Again Jesus spoke to them, saying, “I am the light of the world. Whoever follows me will not walk in darkness, but will have the light of life.” So the Pharisees said to him, “You are bearing witness about yourself; your testimony is not true.” Jesus answered, “Even if I do bear witness about myself, my testimony is true, for I know where I came from and where I am going, but you do not know where I come from or where I am going. You judge according to the flesh; I judge no one. Yet even if I do judge, my judgment is true, for it is not I alone who judge, but I and the Father who sent me. In your Law it is written that the testimony of two people is true. I am the one who bears witness about myself, and the Father who sent me bears witness about me.” They said to him therefore, “Where is your Father?” Jesus answered, “You know neither me nor my Father. If you knew me, you would know my Father also.” These words he spoke in the treasury, as he taught in the temple; but no one arrested him, because his hour had not yet come.
So he said to them again, “I am going away, and you will seek me, and you will die in your sin. Where I am going, you cannot come.” So the Jews said, “Will he kill himself, since he says, ‘Where I am going, you cannot come’?” He said to them, “You are from below; I am from above. You are of this world; I am not of this world. I told you that you would die in your sins, for unless you believe that I am he you will die in your sins.” So they said to him, “Who are you?” Jesus said to them, “Just what I have been telling you from the beginning. I have much to say about you and much to judge, but he who sent me is true, and I declare to the world what I have heard from him.” They did not understand that he had been speaking to them about the Father. So Jesus said to them, “When you have lifted up the Son of Man, then you will know that I am he, and that I do nothing on my own authority, but speak just as the Father taught me. And he who sent me is with me. He has not left me alone, for I always do the things that are pleasing to him.” As he was saying these things, many believed in him.
Boldness is much easier when we know we haven’t yet reached the limits. In my case, our time at an institution which was in desperate need of leadership change often resulted in me saying the things which others felt they were unable to say. I became a thorn in the side of the leadership because I knew they weren’t going to fire me in the middle of an academic year when they had no one to fill my shoes. Quite frankly, they needed to hear that staff were frustrated, that students weren’t feeling supported, and much more. At a time when few felt comfortable being the necessary thorn, I stepped in and filled the gap.
As Jesus preaches, He does so with boldness. Part of the reason, this text reveals, is that “his hour had not yet come.” Jesus knew He had a message to deliver; it was uncomfortable for His hearers, but it needed to be said. He was all the more willing to speak with boldness due in part to the fact that His hour had not yet come. There was more work to do. There was more that needed to be said, and He was the one to say it. The time would come when He would be arrested and tried for the words He spoke. That day was not today.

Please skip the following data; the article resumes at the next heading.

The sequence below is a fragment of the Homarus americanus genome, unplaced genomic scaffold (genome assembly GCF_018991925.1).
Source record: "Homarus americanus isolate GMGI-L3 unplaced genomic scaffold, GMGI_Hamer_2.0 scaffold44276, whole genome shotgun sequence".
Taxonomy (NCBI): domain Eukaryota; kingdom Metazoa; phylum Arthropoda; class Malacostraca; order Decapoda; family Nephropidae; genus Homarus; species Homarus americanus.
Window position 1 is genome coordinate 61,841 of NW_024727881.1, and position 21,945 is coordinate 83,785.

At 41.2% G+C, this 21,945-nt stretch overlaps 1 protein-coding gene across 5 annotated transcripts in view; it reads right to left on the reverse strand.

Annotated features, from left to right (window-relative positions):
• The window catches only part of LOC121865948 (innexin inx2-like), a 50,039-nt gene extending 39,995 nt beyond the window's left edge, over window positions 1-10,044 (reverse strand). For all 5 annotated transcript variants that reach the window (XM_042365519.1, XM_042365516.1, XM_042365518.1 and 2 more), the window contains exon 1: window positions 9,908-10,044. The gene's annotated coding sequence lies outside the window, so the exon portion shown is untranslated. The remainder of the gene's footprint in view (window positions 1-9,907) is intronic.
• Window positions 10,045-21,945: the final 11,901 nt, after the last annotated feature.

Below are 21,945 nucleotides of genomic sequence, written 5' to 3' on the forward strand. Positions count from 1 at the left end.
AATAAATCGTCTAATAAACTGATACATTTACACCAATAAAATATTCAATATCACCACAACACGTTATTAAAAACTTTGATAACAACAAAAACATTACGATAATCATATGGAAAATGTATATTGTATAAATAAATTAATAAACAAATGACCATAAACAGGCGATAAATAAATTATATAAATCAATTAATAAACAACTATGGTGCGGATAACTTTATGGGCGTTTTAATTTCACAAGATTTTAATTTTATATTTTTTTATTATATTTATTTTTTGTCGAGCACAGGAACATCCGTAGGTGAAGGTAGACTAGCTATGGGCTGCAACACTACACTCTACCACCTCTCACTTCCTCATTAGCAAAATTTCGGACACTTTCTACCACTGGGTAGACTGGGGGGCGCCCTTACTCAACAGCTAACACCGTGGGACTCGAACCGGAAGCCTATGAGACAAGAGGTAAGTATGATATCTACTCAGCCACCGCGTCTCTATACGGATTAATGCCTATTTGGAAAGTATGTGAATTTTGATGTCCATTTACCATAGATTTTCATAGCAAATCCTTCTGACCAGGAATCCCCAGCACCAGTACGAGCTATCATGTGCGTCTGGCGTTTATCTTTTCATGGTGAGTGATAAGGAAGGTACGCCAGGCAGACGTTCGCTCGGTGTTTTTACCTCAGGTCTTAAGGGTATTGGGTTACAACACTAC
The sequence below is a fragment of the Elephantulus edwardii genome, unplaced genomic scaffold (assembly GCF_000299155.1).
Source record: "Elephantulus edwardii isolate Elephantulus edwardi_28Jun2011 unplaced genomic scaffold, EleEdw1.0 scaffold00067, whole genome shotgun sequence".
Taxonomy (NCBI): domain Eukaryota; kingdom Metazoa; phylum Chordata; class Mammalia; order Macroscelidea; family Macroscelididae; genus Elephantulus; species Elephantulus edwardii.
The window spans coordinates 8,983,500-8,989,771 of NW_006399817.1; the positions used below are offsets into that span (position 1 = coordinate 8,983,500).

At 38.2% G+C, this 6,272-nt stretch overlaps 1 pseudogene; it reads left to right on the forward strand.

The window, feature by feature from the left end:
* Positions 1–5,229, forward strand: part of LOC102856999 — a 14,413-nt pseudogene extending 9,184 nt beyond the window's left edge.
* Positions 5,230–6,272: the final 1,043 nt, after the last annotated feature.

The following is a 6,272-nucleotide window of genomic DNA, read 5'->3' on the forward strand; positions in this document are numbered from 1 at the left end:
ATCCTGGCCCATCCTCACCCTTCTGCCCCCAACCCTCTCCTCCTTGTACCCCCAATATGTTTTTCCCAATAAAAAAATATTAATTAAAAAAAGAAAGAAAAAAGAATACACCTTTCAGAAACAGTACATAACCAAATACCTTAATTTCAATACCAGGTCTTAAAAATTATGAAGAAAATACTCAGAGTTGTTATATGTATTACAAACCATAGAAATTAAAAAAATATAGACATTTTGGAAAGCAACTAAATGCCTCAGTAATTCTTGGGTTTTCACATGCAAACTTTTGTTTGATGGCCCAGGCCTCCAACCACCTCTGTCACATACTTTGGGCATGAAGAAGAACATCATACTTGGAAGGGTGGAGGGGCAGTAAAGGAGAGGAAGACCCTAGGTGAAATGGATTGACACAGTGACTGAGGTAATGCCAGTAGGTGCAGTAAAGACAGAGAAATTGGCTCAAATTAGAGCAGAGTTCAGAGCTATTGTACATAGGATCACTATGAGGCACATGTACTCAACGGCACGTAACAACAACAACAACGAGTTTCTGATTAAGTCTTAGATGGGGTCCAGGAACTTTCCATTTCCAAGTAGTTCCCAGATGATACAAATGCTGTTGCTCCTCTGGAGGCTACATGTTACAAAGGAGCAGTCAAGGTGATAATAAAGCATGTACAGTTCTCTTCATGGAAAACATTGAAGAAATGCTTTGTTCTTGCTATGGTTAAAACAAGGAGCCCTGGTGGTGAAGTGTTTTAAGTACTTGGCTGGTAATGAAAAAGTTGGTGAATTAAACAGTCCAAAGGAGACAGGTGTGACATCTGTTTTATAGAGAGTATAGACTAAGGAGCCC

Knowing where we are can help our boldness. If we know we’re a step away from persecution and death, it can be much more difficult to stand strong. If there is little chance of anything other than a glare out of those who stand against us, then why not be bold?
If we’re honest, however, boldness is often difficult for us. We talk ourselves out of many situations because we dislike confrontation or we’ve convinced ourselves that there is no way we can possibly make a real difference. How many opportunities for evangelism and outreach do we miss because we simply convince ourselves that it’s not worth putting ourselves out there to begin with?
The end of the next section gives the reader some added incentive to demonstrate this boldness. “As he was saying these things, many believed in him.” It appears to be due to both the truth in Jesus’ words and the boldness with which He speaks that those present respond with belief. This is essentially what it is to preach well – to declare the truth with boldness and conviction.
What do you preach? How do you model the gospel? Do you speak with boldness and conviction, or do you allow fear and timidity to win the day? Remember, “God did not give us a spirit of timidity, but one of power, of love, and of sound mind” (2 Tim. 1:7). Declare the truth when it is uncomfortable. Declare the truth when it is suppressed. See what can come from a willingness to speak with boldness and conviction.
Spirit of all Authority, You have created me to speak with clarity and with passion. As I bring the message of the gospel to those around me, may I do so in such a way that they are clearly able to see Your hand at work within me. May I overflow with compassion and kindness as Jesus does, but may I also overflow with the boldness and conviction which come from knowing Jesus Christ. Help me to confront where the world needs to hear the truth, to correct when the situation I encounter needs a strong word, to train up in righteousness those who are growing and maturing in the faith. May the words I speak be defined by power, love, and the sound mind within me by Christ Jesus. May You be magnified by the words I speak.